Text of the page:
Instructions & Checklist
Employment Offer Letter
[_] This package contains:
(1) Instructions and Checklist for the Offer Letter;
(2) the Information sheet; and
(3) the Offer Letter.
[_] As the employer, you should review the Offer Letter to ensure that the statements are
consistent with both your existing policies and the terms of the offer to the
[_] The Offer Letter contains bracketed, italicized instructions. After you have inserted
(or deleted) all the appropriate information, delete the bracketed instructions.
[_] The Offer Letter should be signed by the prospective employee before the
employment begins. Because you are asking the prospective employee to return the
letter to you, you should include a copy of the letter, plus a stamped, addressed
[_] This form should not be used if the prospective employee is covered by a collective
bargaining agreement or union contract, or if the prospective employee is considered
a consultant or independent contractor.
[_] You can print this form letter on your company letterhead or you can type your or
your company’s name and address at the top of the letter.
[_] This letter is meant to be filled out and edited on your computer. Many of the
comments in italics and [brackets] need to be deleted or replaced with appropriate
[_] Laws vary from time to time and from state to state. These forms are not intended to
be and are not a substitute for legal advice. These forms should only be a starting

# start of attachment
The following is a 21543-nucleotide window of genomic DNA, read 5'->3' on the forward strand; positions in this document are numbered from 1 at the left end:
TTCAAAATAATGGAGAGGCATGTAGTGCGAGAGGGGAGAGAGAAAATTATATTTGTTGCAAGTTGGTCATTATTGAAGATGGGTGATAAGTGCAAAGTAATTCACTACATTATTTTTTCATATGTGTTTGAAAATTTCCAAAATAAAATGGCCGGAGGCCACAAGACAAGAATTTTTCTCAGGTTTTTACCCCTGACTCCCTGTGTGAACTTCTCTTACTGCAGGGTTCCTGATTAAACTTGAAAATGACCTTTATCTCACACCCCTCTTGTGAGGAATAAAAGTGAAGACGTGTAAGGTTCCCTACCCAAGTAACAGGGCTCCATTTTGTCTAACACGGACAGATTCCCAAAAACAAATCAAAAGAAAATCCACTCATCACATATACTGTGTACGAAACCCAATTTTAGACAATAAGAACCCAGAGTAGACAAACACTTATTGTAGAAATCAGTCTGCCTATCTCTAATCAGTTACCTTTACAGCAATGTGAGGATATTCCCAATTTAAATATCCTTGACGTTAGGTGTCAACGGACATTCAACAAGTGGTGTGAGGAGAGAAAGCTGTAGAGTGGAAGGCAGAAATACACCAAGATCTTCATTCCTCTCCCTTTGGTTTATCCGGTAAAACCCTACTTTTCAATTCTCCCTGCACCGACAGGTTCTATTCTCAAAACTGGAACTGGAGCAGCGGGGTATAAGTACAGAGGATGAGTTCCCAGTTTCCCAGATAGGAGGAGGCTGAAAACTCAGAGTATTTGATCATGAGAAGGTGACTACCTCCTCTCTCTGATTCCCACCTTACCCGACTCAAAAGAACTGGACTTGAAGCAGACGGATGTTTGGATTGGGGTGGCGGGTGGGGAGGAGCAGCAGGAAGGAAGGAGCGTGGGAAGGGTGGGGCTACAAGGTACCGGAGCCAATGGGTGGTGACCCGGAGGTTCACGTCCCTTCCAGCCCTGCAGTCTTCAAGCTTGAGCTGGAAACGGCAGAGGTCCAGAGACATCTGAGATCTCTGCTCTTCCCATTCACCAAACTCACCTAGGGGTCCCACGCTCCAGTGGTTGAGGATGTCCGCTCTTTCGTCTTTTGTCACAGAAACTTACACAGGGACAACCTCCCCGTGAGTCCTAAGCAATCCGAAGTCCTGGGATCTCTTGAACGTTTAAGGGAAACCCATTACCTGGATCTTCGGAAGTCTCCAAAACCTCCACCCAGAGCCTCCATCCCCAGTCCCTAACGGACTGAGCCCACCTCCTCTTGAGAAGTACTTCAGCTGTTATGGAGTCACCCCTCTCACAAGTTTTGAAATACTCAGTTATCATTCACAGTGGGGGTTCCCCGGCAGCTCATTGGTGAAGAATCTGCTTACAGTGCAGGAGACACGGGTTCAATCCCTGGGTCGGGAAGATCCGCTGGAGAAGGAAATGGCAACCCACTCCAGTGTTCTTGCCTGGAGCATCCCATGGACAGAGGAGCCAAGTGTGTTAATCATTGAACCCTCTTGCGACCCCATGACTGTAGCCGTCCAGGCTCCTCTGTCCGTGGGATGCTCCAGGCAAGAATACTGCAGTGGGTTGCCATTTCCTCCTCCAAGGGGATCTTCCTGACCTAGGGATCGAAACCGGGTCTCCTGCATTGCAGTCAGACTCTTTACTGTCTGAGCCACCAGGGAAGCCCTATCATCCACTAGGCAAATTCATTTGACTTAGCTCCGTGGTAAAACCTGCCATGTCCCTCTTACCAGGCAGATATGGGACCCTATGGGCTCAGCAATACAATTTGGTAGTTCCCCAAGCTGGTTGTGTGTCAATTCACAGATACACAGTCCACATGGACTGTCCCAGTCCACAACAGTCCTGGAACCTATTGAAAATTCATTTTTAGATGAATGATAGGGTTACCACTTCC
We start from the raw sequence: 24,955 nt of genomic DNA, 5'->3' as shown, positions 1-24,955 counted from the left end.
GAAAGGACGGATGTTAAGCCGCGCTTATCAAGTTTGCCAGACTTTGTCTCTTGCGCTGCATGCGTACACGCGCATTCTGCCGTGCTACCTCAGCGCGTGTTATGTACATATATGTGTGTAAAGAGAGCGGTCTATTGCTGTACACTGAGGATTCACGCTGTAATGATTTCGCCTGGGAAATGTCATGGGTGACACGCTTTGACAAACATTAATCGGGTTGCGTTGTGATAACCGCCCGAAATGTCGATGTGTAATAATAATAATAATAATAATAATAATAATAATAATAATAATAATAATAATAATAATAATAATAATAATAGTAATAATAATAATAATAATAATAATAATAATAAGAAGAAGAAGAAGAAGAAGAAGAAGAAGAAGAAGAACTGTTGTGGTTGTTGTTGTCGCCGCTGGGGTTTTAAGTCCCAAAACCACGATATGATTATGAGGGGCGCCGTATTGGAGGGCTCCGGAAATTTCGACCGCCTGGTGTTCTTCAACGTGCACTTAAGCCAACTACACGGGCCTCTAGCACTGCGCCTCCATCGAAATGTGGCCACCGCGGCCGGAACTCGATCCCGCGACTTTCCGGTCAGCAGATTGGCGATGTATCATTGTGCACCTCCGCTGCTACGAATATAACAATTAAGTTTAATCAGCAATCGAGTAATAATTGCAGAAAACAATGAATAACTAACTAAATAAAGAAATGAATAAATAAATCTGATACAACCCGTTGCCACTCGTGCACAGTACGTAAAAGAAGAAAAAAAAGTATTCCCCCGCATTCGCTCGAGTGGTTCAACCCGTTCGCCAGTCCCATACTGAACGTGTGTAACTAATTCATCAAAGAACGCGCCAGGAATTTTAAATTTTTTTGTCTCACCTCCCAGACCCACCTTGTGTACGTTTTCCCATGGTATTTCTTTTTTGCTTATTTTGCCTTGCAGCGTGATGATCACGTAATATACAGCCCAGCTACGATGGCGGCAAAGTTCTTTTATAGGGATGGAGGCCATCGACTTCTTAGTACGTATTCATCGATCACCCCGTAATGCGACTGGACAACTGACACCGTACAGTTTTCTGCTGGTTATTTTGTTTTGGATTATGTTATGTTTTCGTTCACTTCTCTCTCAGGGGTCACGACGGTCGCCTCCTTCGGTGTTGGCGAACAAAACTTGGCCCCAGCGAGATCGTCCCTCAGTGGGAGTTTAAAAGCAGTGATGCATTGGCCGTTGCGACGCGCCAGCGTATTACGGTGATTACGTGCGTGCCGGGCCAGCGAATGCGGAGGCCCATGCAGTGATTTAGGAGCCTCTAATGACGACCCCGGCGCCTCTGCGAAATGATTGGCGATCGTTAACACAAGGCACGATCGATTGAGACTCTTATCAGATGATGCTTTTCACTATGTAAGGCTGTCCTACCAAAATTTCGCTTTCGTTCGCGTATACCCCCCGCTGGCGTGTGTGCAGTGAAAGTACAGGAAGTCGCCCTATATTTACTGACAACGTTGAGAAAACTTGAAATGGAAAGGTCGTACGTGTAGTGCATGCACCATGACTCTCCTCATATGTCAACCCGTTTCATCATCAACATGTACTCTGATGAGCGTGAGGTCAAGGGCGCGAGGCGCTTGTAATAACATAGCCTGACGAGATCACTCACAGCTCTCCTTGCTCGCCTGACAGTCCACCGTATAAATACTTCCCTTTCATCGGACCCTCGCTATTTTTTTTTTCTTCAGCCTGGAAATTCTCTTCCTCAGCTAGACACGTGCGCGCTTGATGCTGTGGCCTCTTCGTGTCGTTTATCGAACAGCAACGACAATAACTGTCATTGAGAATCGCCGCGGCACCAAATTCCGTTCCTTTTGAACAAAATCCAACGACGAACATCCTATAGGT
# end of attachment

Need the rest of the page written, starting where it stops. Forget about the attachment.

point for you and should not be used or signed before first consulting with an attorney
to ensure that it addresses your particular situation. An attorney should be consulted
before negotiating any document with another party.
found at findlegalforms.com.
Employment Offer Letter
If you want to extend an offer of employment to someone and include some of the
basic terms of the offer, but don’t want the formality of an employment agreement, this is
your document. An employment offer letter can still adequately communicate many of
the conditions and benefits of the position (including salary, duties, vacation, etc.), but in
a much more casual manner than other types of agreements because its tone is
congratulatory rather than adversarial.
In addition, an employee offer letter will also reaffirm that the employment being
offered is “at will,” meaning the employment relationship can be terminated by either the
employee or the employer at any time (except for terminations that violate federal or state
law). Although the “at will” doctrine is not recognized in every state, “at will” language
will still help clarify the nature of the employment relationship.
Employment relationships are governed by both federal and state law. Many of
the state laws differ dramatically, therefore employers and employees should become
familiar with the laws of their specific state and the federal government before entering
into an employment arrangement. In addition, before using the form you should always
consult with your attorney to ensure that it addresses you specific situation.
This document should not be used with employees that are covered by a coll